- What was the Safe Harbor framework and why was it needed?
- What did the Court of Justice of the European Union say?
- Can the decision be challenged?
- Does the decision preclude all EEA-US data transfers?
- What has the reaction been?
- When am I 'transferring' data out of the EEA?
- What will happen if I continue to rely on Safe Harbor for international transfers?
- What do I need to do if I relied on Safe Harbor?
- Will consent from individuals justify non-EEA data transfers?
- Will there be a new Safe Harbor regime?
- Are data transfers from other countries to the US affected?
In 2000, the United States Department of Commerce and the European Commission agreed the 'Safe Harbor' regime as a means to ensure necessary protection for European individuals whose personal data is transferred from within the European Economic Area to the US.
The Data Protection Directive requires countries within the EEA to implement laws prohibiting the transfer of personal data to a non-EEA country unless that 'third country' ensures an 'adequate level of protection'. The EEA comprises 31 countries – Norway, Iceland, Liechtenstein and all 28 Member States of the European Union.
Safe Harbor allowed US companies to self-certify a commitment to protect personal data in accordance with standards which were accepted to meet European requirements. The European Commission's 'Safe Harbor Decision' confirmed that transfers to such companies were deemed 'adequately protected'. Over 4000 US companies have signed up to the regime.
The decision in Maximillian Schrems v Data Protection Commissioner invalidated the Safe Harbor Decision with immediate effect. From 6 October 2015, the Safe Harbor regime therefore ceased to provide a valid legal basis for EEA-US transfers of all types of personal data.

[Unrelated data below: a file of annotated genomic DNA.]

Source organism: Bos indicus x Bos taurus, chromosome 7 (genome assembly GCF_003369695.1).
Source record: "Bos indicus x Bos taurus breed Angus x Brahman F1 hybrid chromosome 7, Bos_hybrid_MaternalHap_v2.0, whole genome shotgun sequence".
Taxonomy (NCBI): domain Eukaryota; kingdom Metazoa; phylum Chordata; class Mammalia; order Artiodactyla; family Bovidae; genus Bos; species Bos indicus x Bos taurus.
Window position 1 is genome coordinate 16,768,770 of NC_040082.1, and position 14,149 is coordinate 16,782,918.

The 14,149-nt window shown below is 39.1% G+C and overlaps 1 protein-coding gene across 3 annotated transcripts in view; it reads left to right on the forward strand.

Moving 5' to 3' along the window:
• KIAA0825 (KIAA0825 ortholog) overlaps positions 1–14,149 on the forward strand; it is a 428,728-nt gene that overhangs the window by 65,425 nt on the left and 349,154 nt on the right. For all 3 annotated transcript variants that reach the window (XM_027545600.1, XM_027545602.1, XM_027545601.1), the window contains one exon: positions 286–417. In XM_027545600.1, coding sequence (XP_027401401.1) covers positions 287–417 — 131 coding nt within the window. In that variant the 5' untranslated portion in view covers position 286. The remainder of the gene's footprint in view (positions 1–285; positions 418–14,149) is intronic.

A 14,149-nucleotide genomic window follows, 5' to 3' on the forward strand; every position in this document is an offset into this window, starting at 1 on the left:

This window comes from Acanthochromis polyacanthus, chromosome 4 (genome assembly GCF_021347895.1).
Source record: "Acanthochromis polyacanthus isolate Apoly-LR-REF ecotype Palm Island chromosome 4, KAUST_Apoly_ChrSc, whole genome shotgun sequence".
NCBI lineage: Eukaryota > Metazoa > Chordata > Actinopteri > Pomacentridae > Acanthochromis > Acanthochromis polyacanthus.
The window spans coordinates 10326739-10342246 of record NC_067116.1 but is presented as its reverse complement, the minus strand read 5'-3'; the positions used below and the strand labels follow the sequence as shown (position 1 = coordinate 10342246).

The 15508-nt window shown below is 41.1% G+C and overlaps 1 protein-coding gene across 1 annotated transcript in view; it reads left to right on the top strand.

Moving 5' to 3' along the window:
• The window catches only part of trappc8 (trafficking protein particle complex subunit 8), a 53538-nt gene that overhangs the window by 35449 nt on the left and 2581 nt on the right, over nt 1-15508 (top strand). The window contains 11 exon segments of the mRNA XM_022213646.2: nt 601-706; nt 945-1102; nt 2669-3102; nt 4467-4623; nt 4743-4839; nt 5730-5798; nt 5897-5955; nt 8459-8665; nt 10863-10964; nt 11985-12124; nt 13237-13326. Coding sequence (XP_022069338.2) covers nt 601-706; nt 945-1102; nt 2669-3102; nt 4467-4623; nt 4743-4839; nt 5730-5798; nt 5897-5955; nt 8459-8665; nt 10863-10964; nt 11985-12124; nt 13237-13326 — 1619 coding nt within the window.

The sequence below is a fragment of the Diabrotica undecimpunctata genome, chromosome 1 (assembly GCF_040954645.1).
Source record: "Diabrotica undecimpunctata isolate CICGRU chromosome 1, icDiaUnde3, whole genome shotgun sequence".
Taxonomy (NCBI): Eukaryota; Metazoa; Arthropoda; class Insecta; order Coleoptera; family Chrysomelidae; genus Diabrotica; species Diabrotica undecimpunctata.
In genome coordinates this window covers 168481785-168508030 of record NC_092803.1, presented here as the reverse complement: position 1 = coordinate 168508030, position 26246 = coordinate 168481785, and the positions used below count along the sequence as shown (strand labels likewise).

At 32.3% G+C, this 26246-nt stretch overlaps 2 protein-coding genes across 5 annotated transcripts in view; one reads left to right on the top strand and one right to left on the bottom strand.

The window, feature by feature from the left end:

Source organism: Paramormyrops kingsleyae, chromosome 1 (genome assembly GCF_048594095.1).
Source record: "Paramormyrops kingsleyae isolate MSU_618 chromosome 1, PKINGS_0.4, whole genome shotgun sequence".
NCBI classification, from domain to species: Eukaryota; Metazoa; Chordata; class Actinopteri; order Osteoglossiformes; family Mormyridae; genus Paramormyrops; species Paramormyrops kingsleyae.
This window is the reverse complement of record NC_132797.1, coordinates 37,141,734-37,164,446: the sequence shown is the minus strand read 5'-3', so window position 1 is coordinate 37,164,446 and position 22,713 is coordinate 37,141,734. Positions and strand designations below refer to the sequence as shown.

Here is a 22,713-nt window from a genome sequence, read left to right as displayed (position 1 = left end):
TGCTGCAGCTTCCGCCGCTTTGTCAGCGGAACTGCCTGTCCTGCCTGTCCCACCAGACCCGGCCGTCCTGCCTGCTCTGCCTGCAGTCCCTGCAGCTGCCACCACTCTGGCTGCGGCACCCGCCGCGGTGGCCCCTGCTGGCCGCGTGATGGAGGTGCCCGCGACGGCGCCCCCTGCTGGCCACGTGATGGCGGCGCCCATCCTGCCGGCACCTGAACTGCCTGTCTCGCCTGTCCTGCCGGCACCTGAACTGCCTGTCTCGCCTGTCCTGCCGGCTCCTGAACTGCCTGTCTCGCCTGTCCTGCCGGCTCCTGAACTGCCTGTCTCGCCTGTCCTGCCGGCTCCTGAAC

The Court stated that this was necessary because the Safe Harbor Decision:
- contained a derogation allowing US Companies that had self-certified under the regime to share data for national security purposes. However, the agencies with whom data is shared in such circumstances fell outside of the Safe Harbor safeguards and the Safe Harbor Decision did not address whether there was 'adequate' protection for data so processed; and
- established a disproportionately high threshold for national Data Protection Authorities to intervene and secure protection for individuals. The Commission did not have the authority to restrict the independence of DPAs in this way.
For a full summary of the facts, an analysis of the judgment and a link to a recorded webinar discussing its implications for businesses, please see our bulletin here.
The Court of Justice is the highest court in the European Union. As such, the ruling cannot be appealed or challenged.
No. Safe Harbor was only one of a number of approved methods by which personal data can be legally transferred outside of the EEA. These other legal bases include:
- the use of European Commission approved 'Standard Contractual Clauses'. These model contracts (1) impose non-negotiable obligations on contracting entities to ensure protection for relevant individuals and (2) allow individuals to enforce corresponding rights and obtain compensation in the event of a breach;
- the use of 'Binding Corporate Rules' to facilitate data flows within a corporate group. These rules must be approved by the relevant European authorities;
- reliance on a number of exemptions. The Data Protection Directive states, for example, that personal data may be transferred to a non-EEA country that does not ensure 'adequate protection' where the transfer is necessary for the performance of a contract between a company and the individual, where necessary in the public interest or where the individual has given their unambiguous consent to the international transfer; and
- individual DPAs may accept other country-specific justifications for non-EEA transfers. In the United Kingdom, for example, data controllers may 'self-assess' the adequacy of protection offered in the third country. The UK is unusual in permitting this.